So, You Want to Date a Female Cop?

There are a lot of groups and clubs and stuff for police wives. There aren't many police husband associations. It takes a strong, secure man not only to be with a female cop but to run around and brag about it.

"As we get into relationships, cops in general, are very used to giving and receiving orders and we don't deal well with non-compliance," Smith says. "We're used to telling people, Sir, Go stand over there or Ma'am, come here. Then we go home and instead of saying to our spouse, Can you empty the dishwasher, we say, Empty the dishwasher and do it now." Like their male counterparts, female officers need to learn and practice good communication skills. Treating your partner like a suspect hardly ever goes over well.

Naturally Suspicious

"There are many traits, both learned and natural, that make us good cops," Smith explains. "We are naturally suspicious. We are hyper-aware. We are taught from the very beginning that the world is a violent place and people want to hurt us. The problem is when you go home you have problems in relationships."

Support Groups

Being in a relationship with an officer, regardless of gender, can be challenging. Many female partners of male officers have found support in the company of each other. Unfortunately, those in relationships with female officers suffer from a lack of these resources. "There are a lot of groups and clubs and stuff for police wives," Smith states. "There aren't many police husband associations. It takes a strong, secure man not only to be with a female cop but to run around and brag about it. I happen to be married to one of those guys. He's my third husband and that's not untypical either."

How to Improve Relationships

As a female officer, the first thing Smith recommends is to understand yourself and the female brain. "This takes work," she says. "They need to learn and accept that there are differences between men and women. Women attach feelings to almost everything in their lives. A lot of women don't understand that if they do something wrong at work and their sergeant yells at them, a guy cop will generally say, Ok, Sgt. and learn from it or get angry about it, shake it off and move on. A woman will do those things, but she will also be hurt. That can be very frustrated especially if you don't understand why you have hurt feelings."

Smith's second recommendation is to understand your job. "One of the biggest problems cops have in general is we tend to love the agency," she explains. "We want you to love your brothers and sisters and love your job, but don't love the agency. It's not the agency's job to love you back and make you happy. Women have an especially hard time with that. If they understand what their job is and what their mission is, they will be better able to understand their personal relationships including those with a spouse, parents, kids and friends."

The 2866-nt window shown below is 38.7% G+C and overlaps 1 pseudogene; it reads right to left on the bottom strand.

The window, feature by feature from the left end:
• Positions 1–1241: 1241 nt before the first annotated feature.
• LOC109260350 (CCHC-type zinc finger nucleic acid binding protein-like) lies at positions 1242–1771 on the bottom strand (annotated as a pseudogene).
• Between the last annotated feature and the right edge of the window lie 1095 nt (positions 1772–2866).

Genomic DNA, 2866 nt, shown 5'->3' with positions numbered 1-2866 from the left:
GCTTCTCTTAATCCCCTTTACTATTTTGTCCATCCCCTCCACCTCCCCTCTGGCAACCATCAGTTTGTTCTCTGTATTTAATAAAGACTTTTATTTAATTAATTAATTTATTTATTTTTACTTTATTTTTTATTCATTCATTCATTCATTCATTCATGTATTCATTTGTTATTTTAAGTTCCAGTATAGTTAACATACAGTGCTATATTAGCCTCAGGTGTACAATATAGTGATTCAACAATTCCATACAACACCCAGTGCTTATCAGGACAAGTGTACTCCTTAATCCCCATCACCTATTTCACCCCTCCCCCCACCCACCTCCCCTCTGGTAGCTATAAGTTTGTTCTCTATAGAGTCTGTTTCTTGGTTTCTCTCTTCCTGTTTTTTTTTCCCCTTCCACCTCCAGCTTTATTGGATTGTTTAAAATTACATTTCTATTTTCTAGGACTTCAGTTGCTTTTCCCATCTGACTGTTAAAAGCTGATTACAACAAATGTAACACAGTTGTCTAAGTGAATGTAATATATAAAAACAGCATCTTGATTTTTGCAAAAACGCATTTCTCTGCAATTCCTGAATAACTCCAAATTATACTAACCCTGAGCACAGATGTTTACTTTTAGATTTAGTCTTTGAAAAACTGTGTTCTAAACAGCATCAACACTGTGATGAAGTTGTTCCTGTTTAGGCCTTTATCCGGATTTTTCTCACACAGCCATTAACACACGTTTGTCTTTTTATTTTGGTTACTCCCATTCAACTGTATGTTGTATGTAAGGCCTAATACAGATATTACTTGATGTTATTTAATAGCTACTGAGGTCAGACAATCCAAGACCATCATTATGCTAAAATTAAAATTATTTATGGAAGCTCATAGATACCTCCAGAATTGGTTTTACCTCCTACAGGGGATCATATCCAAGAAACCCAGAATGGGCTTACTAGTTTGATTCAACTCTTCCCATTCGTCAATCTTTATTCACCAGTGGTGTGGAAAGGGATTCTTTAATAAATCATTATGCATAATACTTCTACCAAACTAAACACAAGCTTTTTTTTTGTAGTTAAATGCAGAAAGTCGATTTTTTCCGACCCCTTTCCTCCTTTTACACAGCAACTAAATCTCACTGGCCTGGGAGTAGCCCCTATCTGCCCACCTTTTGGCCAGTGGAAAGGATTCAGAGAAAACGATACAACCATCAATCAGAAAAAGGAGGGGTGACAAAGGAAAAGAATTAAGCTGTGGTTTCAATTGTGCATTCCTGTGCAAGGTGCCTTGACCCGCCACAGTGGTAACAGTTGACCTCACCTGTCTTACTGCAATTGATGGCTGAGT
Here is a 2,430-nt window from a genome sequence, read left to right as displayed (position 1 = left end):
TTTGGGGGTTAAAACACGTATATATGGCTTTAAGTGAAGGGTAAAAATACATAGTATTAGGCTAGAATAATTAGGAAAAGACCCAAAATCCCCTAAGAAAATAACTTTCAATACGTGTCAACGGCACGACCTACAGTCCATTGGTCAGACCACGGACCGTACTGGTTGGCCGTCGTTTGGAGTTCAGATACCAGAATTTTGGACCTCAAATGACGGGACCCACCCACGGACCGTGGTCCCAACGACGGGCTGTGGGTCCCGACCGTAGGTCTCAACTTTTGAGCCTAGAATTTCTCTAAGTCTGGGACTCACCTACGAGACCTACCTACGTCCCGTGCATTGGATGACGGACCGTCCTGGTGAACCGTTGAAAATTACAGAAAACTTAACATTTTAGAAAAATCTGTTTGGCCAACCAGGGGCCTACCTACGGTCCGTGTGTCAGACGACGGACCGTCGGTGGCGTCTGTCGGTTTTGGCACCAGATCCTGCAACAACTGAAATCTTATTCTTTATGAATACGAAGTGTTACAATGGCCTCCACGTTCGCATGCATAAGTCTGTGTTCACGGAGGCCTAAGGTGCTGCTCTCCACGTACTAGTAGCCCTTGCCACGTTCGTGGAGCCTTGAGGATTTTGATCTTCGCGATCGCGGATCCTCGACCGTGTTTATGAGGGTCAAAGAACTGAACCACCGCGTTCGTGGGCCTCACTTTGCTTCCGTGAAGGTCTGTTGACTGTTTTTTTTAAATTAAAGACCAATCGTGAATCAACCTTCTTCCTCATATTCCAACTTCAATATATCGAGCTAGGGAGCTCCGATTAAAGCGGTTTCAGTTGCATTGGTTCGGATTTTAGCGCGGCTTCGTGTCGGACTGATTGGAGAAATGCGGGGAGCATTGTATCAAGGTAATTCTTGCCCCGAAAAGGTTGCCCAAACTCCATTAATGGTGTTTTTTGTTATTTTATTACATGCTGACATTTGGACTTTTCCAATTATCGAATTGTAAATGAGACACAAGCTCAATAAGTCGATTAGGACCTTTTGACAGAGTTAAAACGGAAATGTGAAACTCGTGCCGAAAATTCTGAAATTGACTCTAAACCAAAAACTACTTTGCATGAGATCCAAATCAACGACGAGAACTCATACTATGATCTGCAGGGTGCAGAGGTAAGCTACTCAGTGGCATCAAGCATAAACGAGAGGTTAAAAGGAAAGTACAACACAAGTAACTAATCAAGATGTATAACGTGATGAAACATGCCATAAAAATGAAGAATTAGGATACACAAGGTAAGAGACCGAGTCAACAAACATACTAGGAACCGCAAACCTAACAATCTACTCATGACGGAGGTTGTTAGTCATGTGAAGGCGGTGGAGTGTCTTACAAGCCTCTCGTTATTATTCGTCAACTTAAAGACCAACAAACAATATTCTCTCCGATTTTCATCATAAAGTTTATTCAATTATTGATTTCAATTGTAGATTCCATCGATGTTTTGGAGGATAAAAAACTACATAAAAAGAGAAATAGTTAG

A Partner's Role

There are many things the partner can do to. Once again, Smith recommends he or she understand the officer and her job. "A partner of a woman officer needs to understand the female brain, communication differences, and understand that in spite of the fact it is 2009, in many ways, woman police officers are still fighting to have a solid foothold in the profession." Mary chose to date other officers because she felt they already understood her job and she didn't have to explain herself.

Another important task of the partner is feedback. "Women need feedback," Smith explains. "I would really encourage the partner to not allow her to view herself as a victim. Encouraging the officer to look in the mirror and see not a victim but see a warrior. You have to understand you have entered into a warrior class. You're part of a warrior family because you have chosen someone who is in a warrior class. That's something you have to accept and also embrace."

Like most, understanding and communication are keys to beginning and maintaining a healthy relationship with a female officer. Law enforcement is an occupation but it flows over into personal lives. The physical and emotional stressors of police work strain the best relationships. Those involving female officers are no different. In conclusion, Smith reminds the female officer, "Don't expect your spouse to make all the concessions. That's what happens a lot. You think, I'm the one out there risking my life everyday and what are you doing? You're doing people's taxes."

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